"I almost hate to propose it, but could we be dealing with "hyperdimensional physics"?"

- Mac Tonnies via the Posthuman Blues post: The key to the Pioneer anomaly?,  Monday, August 21, 2006.


It seems to me that so many of the ideas regarding UFOs and the "paranormal" - which are being proposed and/or rehashed today - are ideas Mac was tossing out there ten years ago. I just happened to find these quotes on Posthuman Blues when I typed in the search words "the key". (Note: links to come... eventually.) (Then again, the easiest way to have Mac's words of wisdom easily at hand - from the years 2005-2006, at any rate - is to buy the book!)

But (you ask), why "the key"? Well, while brainstorming for my notices regarding my departure from The Land of Blog, I began toying around with an image of a key; not just any key, but a rather enigmatic key. Alas, after designing it to my satisfaction, a remarkable thing occurred: the Key took on a life of its own! Naturally, I was compelled to do a couple of little graphics (the other can be found here), all the while intuiting that this strange iron key seemed to have a few mysterious tales to tell...

Okay, maybe it's just me. No matter.

Originally, I had a "Blade Runner" theme in mind, and I was going to do a post about the present whereabouts of Sean Young. Now there's a woman who's been heavily influenced by her various roles in Science Fiction films (she also starred in David Lynch's "Dune")! Mac was pretty mad about her, so, I wonder what he'd think of her these days. This is from a 2007 PHB post:

"Way back in junior high I watched "Circuitry Man," a mostly forgettable cyberpunk movie that took its principle cues from "Mad Max" and "Blade Runner." One of the characters, an android, is haunted by a lost love and spends much of the movie ruminating on ways to win her back. In "Blade Runner" fashion, it's revealed that there is no lost love: the woman of his dreams is just that -- an implanted fiction designed (if I remember correctly) to instill a sense of hope in an otherwise intolerable world. (In "Blade Runner," Sean Young's character harbors tenuous memories of a childhood she never actually experienced; her realization that she's a genetically engineered "replicant" fated to a four-year lifespan is one of the film's most striking moments.)"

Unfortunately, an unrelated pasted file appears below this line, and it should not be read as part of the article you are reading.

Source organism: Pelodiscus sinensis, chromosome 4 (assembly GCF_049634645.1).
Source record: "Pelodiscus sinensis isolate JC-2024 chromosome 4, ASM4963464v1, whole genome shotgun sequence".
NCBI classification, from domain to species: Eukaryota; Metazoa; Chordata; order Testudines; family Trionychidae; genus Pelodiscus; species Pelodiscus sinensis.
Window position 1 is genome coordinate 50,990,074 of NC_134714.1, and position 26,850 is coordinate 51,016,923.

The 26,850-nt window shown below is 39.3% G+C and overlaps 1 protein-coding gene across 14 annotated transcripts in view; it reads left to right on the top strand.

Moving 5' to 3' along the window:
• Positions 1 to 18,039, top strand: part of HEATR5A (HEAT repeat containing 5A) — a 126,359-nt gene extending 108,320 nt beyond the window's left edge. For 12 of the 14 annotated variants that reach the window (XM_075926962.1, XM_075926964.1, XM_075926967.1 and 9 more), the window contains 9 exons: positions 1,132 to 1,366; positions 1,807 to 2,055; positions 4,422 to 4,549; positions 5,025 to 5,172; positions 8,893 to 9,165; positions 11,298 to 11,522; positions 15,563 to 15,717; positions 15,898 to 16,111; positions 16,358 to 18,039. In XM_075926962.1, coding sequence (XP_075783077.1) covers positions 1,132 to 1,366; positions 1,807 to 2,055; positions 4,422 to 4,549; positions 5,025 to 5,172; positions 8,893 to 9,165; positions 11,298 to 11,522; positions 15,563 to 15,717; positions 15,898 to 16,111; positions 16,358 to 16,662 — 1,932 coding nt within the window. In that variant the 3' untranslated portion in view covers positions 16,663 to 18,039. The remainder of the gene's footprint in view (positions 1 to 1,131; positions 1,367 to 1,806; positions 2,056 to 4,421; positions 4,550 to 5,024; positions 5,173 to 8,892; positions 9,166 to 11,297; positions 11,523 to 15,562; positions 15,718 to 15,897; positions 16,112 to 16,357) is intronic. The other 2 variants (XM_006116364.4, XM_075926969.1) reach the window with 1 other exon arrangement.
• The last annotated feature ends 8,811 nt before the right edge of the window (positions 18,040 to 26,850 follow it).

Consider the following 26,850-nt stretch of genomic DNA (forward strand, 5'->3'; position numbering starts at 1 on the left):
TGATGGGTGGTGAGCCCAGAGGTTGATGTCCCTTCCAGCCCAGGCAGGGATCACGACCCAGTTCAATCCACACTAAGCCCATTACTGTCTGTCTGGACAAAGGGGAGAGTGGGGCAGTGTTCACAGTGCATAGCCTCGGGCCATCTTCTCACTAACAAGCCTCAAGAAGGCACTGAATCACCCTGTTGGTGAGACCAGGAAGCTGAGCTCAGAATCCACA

Well, so, although this post is no longer devoted to her, I'll still post a few links you might check out, if you feel so inclined: a YouTube video of an interview with Sean by Stewart Swerdlow, a Kickstarter venture for Roguelands, a fan-funded television series, Star Trek Renegades, her role in Welcome to Purgatory, a recent award, and a recent Guardian article.

That being said, I may as well cut to the chase.

I will be taking an extended hiatus from the virtual world - as of now - and, as I won't be posting again till the end of October (or later), nor doing a traditional October 18th post this year, consider this post my "visitation stone" for that day.

But, before I go, I just wanted to address some elements I deleted from the sidebar... namely PMB's "Followers" section, the pageview-count widget, and the "Search" widget... and my most favorite element: the little Mac slideshow. My reason for doing so is that all of the widgets seem to have had problems loading for weeks now - on my computer, at any rate - so, I finally gave up, and took them down. These mysterious "glitches" seem to appear and disappear with no warning, but, it's important to me the followers of PMB know that this is no reflection on them - I am, most definitely, grateful for each and every one of you - and I will check the widgets periodically to determine if they're operational and, hopefully, restore them.

At the end of October, it'll be six years, gang, since Mac went on his way. With time behaving the way it does lately, I can't tell if this is meaningful or not. Still miss him though... that is, when he's not looking over my shoulder. ;-)

Adios, amigos... over and out.